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Songs on my ipod - johnjosmiller — LiveJournal
Songs on my ipod
I like to make lists.  Favorite books.  Major league autographs I need for my collection.  Popes who committed felonies.  Most strikeouts by a  New York Mets pitcher.  (For those interested, Tom Seaver leads the list with 2541;  the highest ranking active pitcher is Tom Glavine in 19th with 485.)  I thought it might be interesting to share what might be called my favorite songs:  the top most played on my iPod, and it's easy, because my iPod keeps track of it all for me.

I'm not a technophobe, but I don't have much use for many recent innovations.  Yes, I do use a computer (though my last novel got lost, through no fault of mine) and I realize that cellphones can be handy (though I don't have one), and I don't play computer games.  But I love my iPod.  Thanks again, Parris!

Here"s 10-6 on my most played list.  Rest to follow when I find the time.

10. "Santy Anno/Coal Tattoo" John Stewart and Buffy Ford: John Stewart and Darwin’s Army (1999)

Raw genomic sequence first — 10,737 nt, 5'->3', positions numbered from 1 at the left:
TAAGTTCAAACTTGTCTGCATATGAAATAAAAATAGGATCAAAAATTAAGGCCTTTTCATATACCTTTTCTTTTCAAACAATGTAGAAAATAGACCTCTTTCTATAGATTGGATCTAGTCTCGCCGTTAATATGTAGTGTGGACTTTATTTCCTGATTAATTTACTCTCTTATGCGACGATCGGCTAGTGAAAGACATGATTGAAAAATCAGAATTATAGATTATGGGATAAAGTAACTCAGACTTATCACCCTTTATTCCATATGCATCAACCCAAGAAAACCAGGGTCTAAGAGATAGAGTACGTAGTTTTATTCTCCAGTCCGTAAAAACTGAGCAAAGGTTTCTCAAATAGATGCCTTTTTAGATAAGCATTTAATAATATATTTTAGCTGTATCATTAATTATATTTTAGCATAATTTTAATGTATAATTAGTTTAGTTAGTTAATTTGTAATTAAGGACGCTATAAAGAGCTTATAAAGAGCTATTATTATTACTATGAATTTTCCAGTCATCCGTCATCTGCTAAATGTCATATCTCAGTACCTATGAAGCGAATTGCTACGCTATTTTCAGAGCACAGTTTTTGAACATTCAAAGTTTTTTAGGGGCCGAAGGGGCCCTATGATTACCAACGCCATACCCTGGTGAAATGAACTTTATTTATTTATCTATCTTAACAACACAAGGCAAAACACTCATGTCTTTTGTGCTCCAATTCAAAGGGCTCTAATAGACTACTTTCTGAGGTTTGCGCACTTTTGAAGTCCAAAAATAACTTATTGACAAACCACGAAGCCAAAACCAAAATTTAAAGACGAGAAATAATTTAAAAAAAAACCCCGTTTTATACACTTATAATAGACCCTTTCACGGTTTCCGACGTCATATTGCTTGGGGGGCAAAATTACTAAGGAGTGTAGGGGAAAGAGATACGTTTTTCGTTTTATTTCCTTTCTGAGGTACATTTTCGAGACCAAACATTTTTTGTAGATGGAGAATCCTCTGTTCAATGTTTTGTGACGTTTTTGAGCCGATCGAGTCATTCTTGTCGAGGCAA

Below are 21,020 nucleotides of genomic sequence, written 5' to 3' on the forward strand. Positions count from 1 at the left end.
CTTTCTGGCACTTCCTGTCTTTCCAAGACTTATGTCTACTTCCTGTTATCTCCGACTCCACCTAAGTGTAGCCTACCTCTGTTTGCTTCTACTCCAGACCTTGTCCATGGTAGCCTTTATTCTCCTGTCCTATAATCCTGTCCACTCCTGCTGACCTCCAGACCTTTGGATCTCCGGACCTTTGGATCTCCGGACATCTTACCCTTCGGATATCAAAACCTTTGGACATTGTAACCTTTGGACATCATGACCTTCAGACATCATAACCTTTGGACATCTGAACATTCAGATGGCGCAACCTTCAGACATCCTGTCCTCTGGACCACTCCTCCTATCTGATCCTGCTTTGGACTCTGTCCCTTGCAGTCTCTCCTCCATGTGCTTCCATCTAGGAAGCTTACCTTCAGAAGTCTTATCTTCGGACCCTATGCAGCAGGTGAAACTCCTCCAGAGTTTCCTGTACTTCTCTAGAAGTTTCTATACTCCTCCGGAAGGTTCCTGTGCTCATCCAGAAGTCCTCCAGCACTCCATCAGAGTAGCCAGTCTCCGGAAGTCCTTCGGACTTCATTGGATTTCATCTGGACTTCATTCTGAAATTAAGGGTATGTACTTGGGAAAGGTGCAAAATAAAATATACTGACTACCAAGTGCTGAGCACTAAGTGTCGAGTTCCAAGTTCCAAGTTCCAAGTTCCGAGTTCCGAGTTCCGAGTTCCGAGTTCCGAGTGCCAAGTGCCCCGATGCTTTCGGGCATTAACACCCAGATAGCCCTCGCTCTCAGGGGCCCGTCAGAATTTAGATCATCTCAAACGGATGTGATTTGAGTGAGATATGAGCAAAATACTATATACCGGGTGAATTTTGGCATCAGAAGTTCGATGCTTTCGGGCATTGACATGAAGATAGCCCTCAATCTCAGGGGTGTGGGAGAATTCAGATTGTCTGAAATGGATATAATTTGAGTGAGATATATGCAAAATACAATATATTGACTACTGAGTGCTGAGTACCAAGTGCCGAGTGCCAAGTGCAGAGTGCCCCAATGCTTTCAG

And I’ve been a coal miner all of my life,
Laying down track in the hole.
Got a back like an ironwood bent by the wind, 
Blood veins blue as the coal.

John Stewart is one of America’s great neglected songwriters, though he had his share of fame as a long-time member of the Kingston Trio. Buffy Ford, who was asked to be the vocalist for Jefferson Airplane before Grace Slick joined the group, is his wife. This is a beautifully blended duet of the traditional sea shanty "Santy Anno" and "Coal Tattoo," written by Billy Ed Wheeler, the greatest coal mining song ever. Buffy Ford’s voice is still sweet. Stewart’s is gruff with age, but well-suited to this tough, uncomplaining song about the life of a coal miner.

9. "Song for a Winter’s Night" Quartette Beautiful: A Tribute to Gordon Lightfoot (2003)

The fire is dying now, my lamp is growing dim
The shades of night are liftin'
The morning light steals across my windowpane